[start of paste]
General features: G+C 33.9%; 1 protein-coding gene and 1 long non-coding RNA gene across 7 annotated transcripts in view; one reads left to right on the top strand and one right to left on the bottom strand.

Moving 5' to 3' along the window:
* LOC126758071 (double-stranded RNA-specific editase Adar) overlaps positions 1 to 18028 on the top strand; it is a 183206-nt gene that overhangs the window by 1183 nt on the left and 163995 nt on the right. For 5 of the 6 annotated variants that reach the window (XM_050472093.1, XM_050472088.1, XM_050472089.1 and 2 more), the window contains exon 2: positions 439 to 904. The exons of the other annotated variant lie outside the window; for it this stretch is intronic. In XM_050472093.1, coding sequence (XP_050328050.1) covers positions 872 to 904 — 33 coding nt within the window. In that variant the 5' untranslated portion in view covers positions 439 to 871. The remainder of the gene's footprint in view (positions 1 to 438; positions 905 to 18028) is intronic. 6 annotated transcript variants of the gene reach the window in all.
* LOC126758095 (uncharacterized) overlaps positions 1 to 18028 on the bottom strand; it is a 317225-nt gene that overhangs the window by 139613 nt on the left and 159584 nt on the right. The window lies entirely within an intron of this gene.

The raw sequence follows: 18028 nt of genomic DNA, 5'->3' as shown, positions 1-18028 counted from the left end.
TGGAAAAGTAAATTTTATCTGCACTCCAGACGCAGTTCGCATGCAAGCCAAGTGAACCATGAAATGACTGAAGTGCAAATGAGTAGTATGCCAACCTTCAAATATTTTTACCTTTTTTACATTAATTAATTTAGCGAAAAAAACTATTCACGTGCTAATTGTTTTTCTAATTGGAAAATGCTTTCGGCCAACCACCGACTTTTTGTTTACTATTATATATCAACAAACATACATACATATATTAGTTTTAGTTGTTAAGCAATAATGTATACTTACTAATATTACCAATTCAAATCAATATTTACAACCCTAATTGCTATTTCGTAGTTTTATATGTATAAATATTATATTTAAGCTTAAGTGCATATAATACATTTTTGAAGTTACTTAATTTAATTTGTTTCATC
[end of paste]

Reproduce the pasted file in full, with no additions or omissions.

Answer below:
General features: G+C 33.9%; 1 protein-coding gene and 1 long non-coding RNA gene across 7 annotated transcripts in view; one reads left to right on the top strand and one right to left on the bottom strand.

Moving 5' to 3' along the window:
* LOC126758071 (double-stranded RNA-specific editase Adar) overlaps positions 1 to 18028 on the top strand; it is a 183206-nt gene that overhangs the window by 1183 nt on the left and 163995 nt on the right. For 5 of the 6 annotated variants that reach the window (XM_050472093.1, XM_050472088.1, XM_050472089.1 and 2 more), the window contains exon 2: positions 439 to 904. The exons of the other annotated variant lie outside the window; for it this stretch is intronic. In XM_050472093.1, coding sequence (XP_050328050.1) covers positions 872 to 904 — 33 coding nt within the window. In that variant the 5' untranslated portion in view covers positions 439 to 871. The remainder of the gene's footprint in view (positions 1 to 438; positions 905 to 18028) is intronic. 6 annotated transcript variants of the gene reach the window in all.
* LOC126758095 (uncharacterized) overlaps positions 1 to 18028 on the bottom strand; it is a 317225-nt gene that overhangs the window by 139613 nt on the left and 159584 nt on the right. The window lies entirely within an intron of this gene.

The raw sequence follows: 18028 nt of genomic DNA, 5'->3' as shown, positions 1-18028 counted from the left end.
TGGAAAAGTAAATTTTATCTGCACTCCAGACGCAGTTCGCATGCAAGCCAAGTGAACCATGAAATGACTGAAGTGCAAATGAGTAGTATGCCAACCTTCAAATATTTTTACCTTTTTTACATTAATTAATTTAGCGAAAAAAACTATTCACGTGCTAATTGTTTTTCTAATTGGAAAATGCTTTCGGCCAACCACCGACTTTTTGTTTACTATTATATATCAACAAACATACATACATATATTAGTTTTAGTTGTTAAGCAATAATGTATACTTACTAATATTACCAATTCAAATCAATATTTACAACCCTAATTGCTATTTCGTAGTTTTATATGTATAAATATTATATTTAAGCTTAAGTGCATATAATACATTTTTGAAGTTACTTAATTTAATTTGTTTCATC